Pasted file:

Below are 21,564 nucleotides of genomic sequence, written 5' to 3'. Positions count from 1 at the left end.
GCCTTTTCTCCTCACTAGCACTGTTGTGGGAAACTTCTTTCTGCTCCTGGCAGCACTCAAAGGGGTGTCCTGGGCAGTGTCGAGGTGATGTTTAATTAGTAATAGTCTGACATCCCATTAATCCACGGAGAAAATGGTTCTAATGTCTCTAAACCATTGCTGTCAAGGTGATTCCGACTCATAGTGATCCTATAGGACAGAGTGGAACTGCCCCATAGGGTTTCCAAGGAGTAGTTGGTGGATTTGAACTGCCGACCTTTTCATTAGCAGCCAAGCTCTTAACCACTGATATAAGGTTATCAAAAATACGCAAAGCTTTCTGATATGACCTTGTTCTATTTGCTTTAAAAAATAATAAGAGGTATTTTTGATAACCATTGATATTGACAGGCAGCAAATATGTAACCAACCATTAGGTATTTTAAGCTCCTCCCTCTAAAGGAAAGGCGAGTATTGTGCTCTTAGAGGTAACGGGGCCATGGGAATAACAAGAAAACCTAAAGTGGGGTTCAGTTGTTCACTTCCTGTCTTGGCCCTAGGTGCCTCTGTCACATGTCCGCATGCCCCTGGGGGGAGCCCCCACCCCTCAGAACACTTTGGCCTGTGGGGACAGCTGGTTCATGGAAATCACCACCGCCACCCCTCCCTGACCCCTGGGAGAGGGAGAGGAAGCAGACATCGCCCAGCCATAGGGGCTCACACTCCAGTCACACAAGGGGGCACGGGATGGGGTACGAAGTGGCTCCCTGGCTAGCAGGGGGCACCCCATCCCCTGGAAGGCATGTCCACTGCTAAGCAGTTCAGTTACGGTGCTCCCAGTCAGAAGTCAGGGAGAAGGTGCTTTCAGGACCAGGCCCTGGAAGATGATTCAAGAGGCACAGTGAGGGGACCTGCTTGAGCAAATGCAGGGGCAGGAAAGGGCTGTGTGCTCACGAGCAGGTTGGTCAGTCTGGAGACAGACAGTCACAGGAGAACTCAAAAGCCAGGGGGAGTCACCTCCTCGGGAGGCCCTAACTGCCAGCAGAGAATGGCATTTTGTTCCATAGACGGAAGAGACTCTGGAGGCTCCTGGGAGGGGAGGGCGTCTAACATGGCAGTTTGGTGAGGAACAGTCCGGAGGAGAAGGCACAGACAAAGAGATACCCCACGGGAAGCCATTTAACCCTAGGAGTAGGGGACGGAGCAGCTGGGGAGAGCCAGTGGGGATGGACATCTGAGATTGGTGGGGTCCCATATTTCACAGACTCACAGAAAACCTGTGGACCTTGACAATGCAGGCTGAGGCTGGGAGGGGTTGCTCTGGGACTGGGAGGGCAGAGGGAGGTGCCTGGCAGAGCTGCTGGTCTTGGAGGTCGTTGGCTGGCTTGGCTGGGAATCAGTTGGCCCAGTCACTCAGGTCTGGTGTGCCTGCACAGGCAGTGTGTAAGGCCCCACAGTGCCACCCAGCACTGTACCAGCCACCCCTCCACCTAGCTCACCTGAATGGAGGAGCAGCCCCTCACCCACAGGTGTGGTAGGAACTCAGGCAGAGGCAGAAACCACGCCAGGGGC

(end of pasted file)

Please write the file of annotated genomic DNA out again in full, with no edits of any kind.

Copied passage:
Below are 21,564 nucleotides of genomic sequence, written 5' to 3'. Positions count from 1 at the left end.
GCCTTTTCTCCTCACTAGCACTGTTGTGGGAAACTTCTTTCTGCTCCTGGCAGCACTCAAAGGGGTGTCCTGGGCAGTGTCGAGGTGATGTTTAATTAGTAATAGTCTGACATCCCATTAATCCACGGAGAAAATGGTTCTAATGTCTCTAAACCATTGCTGTCAAGGTGATTCCGACTCATAGTGATCCTATAGGACAGAGTGGAACTGCCCCATAGGGTTTCCAAGGAGTAGTTGGTGGATTTGAACTGCCGACCTTTTCATTAGCAGCCAAGCTCTTAACCACTGATATAAGGTTATCAAAAATACGCAAAGCTTTCTGATATGACCTTGTTCTATTTGCTTTAAAAAATAATAAGAGGTATTTTTGATAACCATTGATATTGACAGGCAGCAAATATGTAACCAACCATTAGGTATTTTAAGCTCCTCCCTCTAAAGGAAAGGCGAGTATTGTGCTCTTAGAGGTAACGGGGCCATGGGAATAACAAGAAAACCTAAAGTGGGGTTCAGTTGTTCACTTCCTGTCTTGGCCCTAGGTGCCTCTGTCACATGTCCGCATGCCCCTGGGGGGAGCCCCCACCCCTCAGAACACTTTGGCCTGTGGGGACAGCTGGTTCATGGAAATCACCACCGCCACCCCTCCCTGACCCCTGGGAGAGGGAGAGGAAGCAGACATCGCCCAGCCATAGGGGCTCACACTCCAGTCACACAAGGGGGCACGGGATGGGGTACGAAGTGGCTCCCTGGCTAGCAGGGGGCACCCCATCCCCTGGAAGGCATGTCCACTGCTAAGCAGTTCAGTTACGGTGCTCCCAGTCAGAAGTCAGGGAGAAGGTGCTTTCAGGACCAGGCCCTGGAAGATGATTCAAGAGGCACAGTGAGGGGACCTGCTTGAGCAAATGCAGGGGCAGGAAAGGGCTGTGTGCTCACGAGCAGGTTGGTCAGTCTGGAGACAGACAGTCACAGGAGAACTCAAAAGCCAGGGGGAGTCACCTCCTCGGGAGGCCCTAACTGCCAGCAGAGAATGGCATTTTGTTCCATAGACGGAAGAGACTCTGGAGGCTCCTGGGAGGGGAGGGCGTCTAACATGGCAGTTTGGTGAGGAACAGTCCGGAGGAGAAGGCACAGACAAAGAGATACCCCACGGGAAGCCATTTAACCCTAGGAGTAGGGGACGGAGCAGCTGGGGAGAGCCAGTGGGGATGGACATCTGAGATTGGTGGGGTCCCATATTTCACAGACTCACAGAAAACCTGTGGACCTTGACAATGCAGGCTGAGGCTGGGAGGGGTTGCTCTGGGACTGGGAGGGCAGAGGGAGGTGCCTGGCAGAGCTGCTGGTCTTGGAGGTCGTTGGCTGGCTTGGCTGGGAATCAGTTGGCCCAGTCACTCAGGTCTGGTGTGCCTGCACAGGCAGTGTGTAAGGCCCCACAGTGCCACCCAGCACTGTACCAGCCACCCCTCCACCTAGCTCACCTGAATGGAGGAGCAGCCCCTCACCCACAGGTGTGGTAGGAACTCAGGCAGAGGCAGAAACCACGCCAGGGGC